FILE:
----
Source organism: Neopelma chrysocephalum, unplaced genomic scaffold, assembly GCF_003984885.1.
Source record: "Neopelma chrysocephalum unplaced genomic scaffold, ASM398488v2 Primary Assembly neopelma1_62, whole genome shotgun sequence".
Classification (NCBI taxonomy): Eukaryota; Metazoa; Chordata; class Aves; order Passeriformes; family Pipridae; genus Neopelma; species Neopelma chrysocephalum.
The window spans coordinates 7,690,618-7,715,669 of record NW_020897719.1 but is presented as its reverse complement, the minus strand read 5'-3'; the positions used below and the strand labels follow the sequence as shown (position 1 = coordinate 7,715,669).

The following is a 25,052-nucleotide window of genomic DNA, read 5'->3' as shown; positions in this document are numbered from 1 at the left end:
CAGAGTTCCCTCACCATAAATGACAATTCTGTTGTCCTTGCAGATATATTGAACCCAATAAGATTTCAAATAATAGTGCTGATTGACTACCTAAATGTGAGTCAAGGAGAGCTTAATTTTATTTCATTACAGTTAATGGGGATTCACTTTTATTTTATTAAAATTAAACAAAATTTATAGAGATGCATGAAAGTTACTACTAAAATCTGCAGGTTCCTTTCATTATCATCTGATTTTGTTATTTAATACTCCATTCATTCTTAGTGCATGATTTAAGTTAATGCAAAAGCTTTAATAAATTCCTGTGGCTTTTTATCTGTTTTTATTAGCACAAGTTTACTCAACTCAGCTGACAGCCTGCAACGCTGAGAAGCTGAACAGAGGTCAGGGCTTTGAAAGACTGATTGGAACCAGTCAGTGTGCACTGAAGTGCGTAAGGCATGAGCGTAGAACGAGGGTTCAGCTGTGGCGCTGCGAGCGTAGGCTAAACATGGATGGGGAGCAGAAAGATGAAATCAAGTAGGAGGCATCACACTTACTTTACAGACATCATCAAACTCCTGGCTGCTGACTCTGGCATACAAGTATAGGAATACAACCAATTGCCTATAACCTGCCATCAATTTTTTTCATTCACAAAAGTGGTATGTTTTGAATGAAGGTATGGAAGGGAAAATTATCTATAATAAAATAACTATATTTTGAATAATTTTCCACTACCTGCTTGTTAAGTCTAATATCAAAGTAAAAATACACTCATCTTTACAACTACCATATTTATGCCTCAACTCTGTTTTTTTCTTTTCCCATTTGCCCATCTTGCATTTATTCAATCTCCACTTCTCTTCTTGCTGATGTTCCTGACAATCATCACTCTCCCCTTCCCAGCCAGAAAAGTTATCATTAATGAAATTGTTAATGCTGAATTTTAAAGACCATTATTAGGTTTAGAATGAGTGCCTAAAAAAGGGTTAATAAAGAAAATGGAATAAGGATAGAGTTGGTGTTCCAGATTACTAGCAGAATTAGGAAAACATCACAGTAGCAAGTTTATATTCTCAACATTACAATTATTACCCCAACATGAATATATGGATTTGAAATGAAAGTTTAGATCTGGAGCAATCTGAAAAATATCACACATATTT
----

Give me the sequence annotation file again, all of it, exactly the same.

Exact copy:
Source organism: Neopelma chrysocephalum, unplaced genomic scaffold, assembly GCF_003984885.1.
Source record: "Neopelma chrysocephalum unplaced genomic scaffold, ASM398488v2 Primary Assembly neopelma1_62, whole genome shotgun sequence".
Classification (NCBI taxonomy): Eukaryota; Metazoa; Chordata; class Aves; order Passeriformes; family Pipridae; genus Neopelma; species Neopelma chrysocephalum.
The window spans coordinates 7,690,618-7,715,669 of record NW_020897719.1 but is presented as its reverse complement, the minus strand read 5'-3'; the positions used below and the strand labels follow the sequence as shown (position 1 = coordinate 7,715,669).

The following is a 25,052-nucleotide window of genomic DNA, read 5'->3' as shown; positions in this document are numbered from 1 at the left end:
CAGAGTTCCCTCACCATAAATGACAATTCTGTTGTCCTTGCAGATATATTGAACCCAATAAGATTTCAAATAATAGTGCTGATTGACTACCTAAATGTGAGTCAAGGAGAGCTTAATTTTATTTCATTACAGTTAATGGGGATTCACTTTTATTTTATTAAAATTAAACAAAATTTATAGAGATGCATGAAAGTTACTACTAAAATCTGCAGGTTCCTTTCATTATCATCTGATTTTGTTATTTAATACTCCATTCATTCTTAGTGCATGATTTAAGTTAATGCAAAAGCTTTAATAAATTCCTGTGGCTTTTTATCTGTTTTTATTAGCACAAGTTTACTCAACTCAGCTGACAGCCTGCAACGCTGAGAAGCTGAACAGAGGTCAGGGCTTTGAAAGACTGATTGGAACCAGTCAGTGTGCACTGAAGTGCGTAAGGCATGAGCGTAGAACGAGGGTTCAGCTGTGGCGCTGCGAGCGTAGGCTAAACATGGATGGGGAGCAGAAAGATGAAATCAAGTAGGAGGCATCACACTTACTTTACAGACATCATCAAACTCCTGGCTGCTGACTCTGGCATACAAGTATAGGAATACAACCAATTGCCTATAACCTGCCATCAATTTTTTTCATTCACAAAAGTGGTATGTTTTGAATGAAGGTATGGAAGGGAAAATTATCTATAATAAAATAACTATATTTTGAATAATTTTCCACTACCTGCTTGTTAAGTCTAATATCAAAGTAAAAATACACTCATCTTTACAACTACCATATTTATGCCTCAACTCTGTTTTTTTCTTTTCCCATTTGCCCATCTTGCATTTATTCAATCTCCACTTCTCTTCTTGCTGATGTTCCTGACAATCATCACTCTCCCCTTCCCAGCCAGAAAAGTTATCATTAATGAAATTGTTAATGCTGAATTTTAAAGACCATTATTAGGTTTAGAATGAGTGCCTAAAAAAGGGTTAATAAAGAAAATGGAATAAGGATAGAGTTGGTGTTCCAGATTACTAGCAGAATTAGGAAAACATCACAGTAGCAAGTTTATATTCTCAACATTACAATTATTACCCCAACATGAATATATGGATTTGAAATGAAAGTTTAGATCTGGAGCAATCTGAAAAATATCACACATATTT